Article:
Of course, it also never works because four decades of unchecked consolidation have left the average small town in America with one Walmart and literally nothing else. It’s hard to boycott the only store in town. I mean, I guess you can drive 25 miles to another small town to shop at a different Walmart if you’d like. Maybe pop on a little AM talk radio, catch a call-in discussion on the flawless logic of laissez faire capitalism and low taxes while you drive down some unmaintained back roads. That’ll show ‘em!
When conservative leaders decry the ills of “cancel culture,” it’s code. They’re talking to their base. I’ll translate:
“Contrary to what the mainstream media, sales data, and election results would have you believe, our anachronistic ideas aren’t repellent to the majority of modern society. They’re actually the best ideas, and that’s why the so-called ‘majority’ always tries to silence us.”
Instead of owning the fact that their ideas are awful, or expelling members who act in inexcusable ways, the “party of personal responsibility” blames the rest of society for holding those people accountable. Worse still, they discount the majority’s status and ethos as mere smoke-and-mirrors illusions, foisted upon the real majority by so-called “elites.”
I must say, as an elite, I’m honored that they’d think we’re able to steer society without society’s participation. Probably has something to do with our access to Jewish space lasers, if I had to guess.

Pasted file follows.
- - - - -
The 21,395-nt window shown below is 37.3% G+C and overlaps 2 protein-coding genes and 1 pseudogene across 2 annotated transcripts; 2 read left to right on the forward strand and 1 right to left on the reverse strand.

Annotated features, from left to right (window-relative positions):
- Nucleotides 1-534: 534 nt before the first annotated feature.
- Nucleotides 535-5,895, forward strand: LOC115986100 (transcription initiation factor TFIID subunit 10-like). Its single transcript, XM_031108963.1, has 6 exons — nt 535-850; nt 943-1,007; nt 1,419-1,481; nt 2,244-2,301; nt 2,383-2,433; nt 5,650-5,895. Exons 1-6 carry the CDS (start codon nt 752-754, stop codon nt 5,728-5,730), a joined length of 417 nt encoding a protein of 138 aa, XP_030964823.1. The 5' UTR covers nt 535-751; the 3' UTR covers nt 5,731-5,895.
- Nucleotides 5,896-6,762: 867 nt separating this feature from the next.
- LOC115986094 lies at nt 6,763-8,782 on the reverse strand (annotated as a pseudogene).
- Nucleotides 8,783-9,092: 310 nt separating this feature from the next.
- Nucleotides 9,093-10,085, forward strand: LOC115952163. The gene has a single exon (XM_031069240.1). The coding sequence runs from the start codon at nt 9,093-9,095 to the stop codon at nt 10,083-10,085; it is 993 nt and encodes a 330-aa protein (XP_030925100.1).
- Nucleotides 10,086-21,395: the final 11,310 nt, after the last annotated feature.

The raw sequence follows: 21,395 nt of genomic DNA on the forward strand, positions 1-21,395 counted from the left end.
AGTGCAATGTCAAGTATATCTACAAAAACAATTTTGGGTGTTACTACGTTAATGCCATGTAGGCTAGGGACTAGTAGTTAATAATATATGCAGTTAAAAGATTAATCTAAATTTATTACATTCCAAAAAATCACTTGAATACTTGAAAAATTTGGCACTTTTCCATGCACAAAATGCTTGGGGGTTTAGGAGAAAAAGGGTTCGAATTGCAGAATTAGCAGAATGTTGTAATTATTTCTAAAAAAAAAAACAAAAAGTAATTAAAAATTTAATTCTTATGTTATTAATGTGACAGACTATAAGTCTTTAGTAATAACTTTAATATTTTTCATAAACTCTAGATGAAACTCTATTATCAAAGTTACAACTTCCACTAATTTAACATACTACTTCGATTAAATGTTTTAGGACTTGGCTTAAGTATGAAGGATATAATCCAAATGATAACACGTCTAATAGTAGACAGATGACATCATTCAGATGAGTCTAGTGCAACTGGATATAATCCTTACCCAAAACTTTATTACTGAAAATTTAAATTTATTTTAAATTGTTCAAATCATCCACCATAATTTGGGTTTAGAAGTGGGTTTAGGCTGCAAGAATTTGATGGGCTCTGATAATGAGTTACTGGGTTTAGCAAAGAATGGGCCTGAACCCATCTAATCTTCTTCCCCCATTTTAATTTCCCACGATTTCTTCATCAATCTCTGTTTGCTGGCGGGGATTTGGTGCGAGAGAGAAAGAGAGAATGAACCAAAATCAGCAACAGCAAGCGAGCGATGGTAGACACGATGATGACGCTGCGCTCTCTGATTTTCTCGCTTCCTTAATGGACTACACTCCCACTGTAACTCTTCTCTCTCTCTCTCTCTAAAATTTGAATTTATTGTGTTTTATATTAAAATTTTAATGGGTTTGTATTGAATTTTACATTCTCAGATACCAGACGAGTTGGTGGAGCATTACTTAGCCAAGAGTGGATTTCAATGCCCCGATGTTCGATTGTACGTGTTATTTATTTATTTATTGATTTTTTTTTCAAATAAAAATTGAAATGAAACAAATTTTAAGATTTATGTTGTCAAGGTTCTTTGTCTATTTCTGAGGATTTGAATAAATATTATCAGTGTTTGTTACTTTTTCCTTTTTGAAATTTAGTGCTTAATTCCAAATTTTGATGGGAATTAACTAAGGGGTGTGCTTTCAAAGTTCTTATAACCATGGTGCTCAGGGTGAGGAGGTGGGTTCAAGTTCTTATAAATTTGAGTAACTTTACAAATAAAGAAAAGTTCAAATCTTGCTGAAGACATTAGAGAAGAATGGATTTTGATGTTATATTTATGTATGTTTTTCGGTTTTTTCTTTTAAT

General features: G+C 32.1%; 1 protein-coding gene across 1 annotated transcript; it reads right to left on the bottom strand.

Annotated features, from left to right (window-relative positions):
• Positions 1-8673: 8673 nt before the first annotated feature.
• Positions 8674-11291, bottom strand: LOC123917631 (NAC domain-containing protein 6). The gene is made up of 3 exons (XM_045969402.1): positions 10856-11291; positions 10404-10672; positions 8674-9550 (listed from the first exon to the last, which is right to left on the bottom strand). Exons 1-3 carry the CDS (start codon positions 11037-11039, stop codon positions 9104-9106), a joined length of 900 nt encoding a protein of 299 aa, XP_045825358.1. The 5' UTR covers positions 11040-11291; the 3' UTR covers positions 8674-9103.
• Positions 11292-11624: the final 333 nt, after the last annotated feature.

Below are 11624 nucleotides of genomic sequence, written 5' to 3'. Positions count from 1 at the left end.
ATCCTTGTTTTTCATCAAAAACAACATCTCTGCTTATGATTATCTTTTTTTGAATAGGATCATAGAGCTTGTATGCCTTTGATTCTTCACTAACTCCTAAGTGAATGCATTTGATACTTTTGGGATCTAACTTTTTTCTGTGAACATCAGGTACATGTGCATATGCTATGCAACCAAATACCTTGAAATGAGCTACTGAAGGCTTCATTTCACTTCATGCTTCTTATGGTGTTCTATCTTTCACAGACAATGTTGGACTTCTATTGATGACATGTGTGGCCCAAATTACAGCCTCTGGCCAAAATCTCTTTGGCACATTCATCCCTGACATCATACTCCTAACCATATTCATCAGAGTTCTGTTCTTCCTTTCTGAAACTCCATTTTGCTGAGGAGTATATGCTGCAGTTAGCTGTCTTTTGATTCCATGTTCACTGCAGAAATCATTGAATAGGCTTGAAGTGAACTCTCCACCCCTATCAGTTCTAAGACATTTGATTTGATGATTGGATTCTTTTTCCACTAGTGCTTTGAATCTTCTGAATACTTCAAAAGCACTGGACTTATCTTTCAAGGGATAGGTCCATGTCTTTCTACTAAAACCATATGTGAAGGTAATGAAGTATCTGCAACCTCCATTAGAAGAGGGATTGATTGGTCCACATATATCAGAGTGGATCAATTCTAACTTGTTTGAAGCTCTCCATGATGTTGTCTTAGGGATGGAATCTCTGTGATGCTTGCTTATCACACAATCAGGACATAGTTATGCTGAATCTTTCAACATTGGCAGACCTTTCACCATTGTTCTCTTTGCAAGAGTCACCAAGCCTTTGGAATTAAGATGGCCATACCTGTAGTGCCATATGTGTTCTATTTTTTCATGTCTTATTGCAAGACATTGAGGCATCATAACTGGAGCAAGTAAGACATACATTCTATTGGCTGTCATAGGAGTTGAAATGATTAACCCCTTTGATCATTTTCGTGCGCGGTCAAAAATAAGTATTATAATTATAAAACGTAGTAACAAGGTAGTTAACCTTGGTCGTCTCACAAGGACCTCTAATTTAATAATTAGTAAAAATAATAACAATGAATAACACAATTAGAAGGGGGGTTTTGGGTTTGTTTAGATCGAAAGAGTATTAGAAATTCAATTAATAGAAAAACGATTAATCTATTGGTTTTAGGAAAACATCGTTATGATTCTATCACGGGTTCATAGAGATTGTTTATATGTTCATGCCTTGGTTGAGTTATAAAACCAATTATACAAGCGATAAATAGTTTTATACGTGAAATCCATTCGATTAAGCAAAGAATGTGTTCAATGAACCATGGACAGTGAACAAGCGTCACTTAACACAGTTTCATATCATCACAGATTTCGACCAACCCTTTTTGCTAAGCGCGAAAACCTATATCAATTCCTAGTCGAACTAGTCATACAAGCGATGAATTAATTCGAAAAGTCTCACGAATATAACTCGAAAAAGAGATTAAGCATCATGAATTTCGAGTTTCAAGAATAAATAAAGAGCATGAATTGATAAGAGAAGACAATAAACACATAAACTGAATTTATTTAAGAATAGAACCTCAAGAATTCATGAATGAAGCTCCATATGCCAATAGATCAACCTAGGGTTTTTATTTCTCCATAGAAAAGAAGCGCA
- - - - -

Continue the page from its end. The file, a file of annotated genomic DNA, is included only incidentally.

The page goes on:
The standard to which we hold one other predictably and consistently changes. But it only marches in one direction: forward.
What was normal a few decades ago is now unacceptable to the majority of us. And what was unthinkable a generation ago is now accepted and celebrated. That’s how human history has always worked.
Sometimes the standard winds up completely opposite of when or where you grew up, what your parents taught you, or even what your religion expects of you. That’s hard. I get it.
But in the end, no matter how hard it is, you’ve got those same three options. You can toe the line while you try to convince everyone we’re all wrong. You can adapt and move on like an adult. Or you can be forcibly marginalized as society moves on without you.
That’s not “cancel culture” run amok, friend.
That’s called living in a fucking society.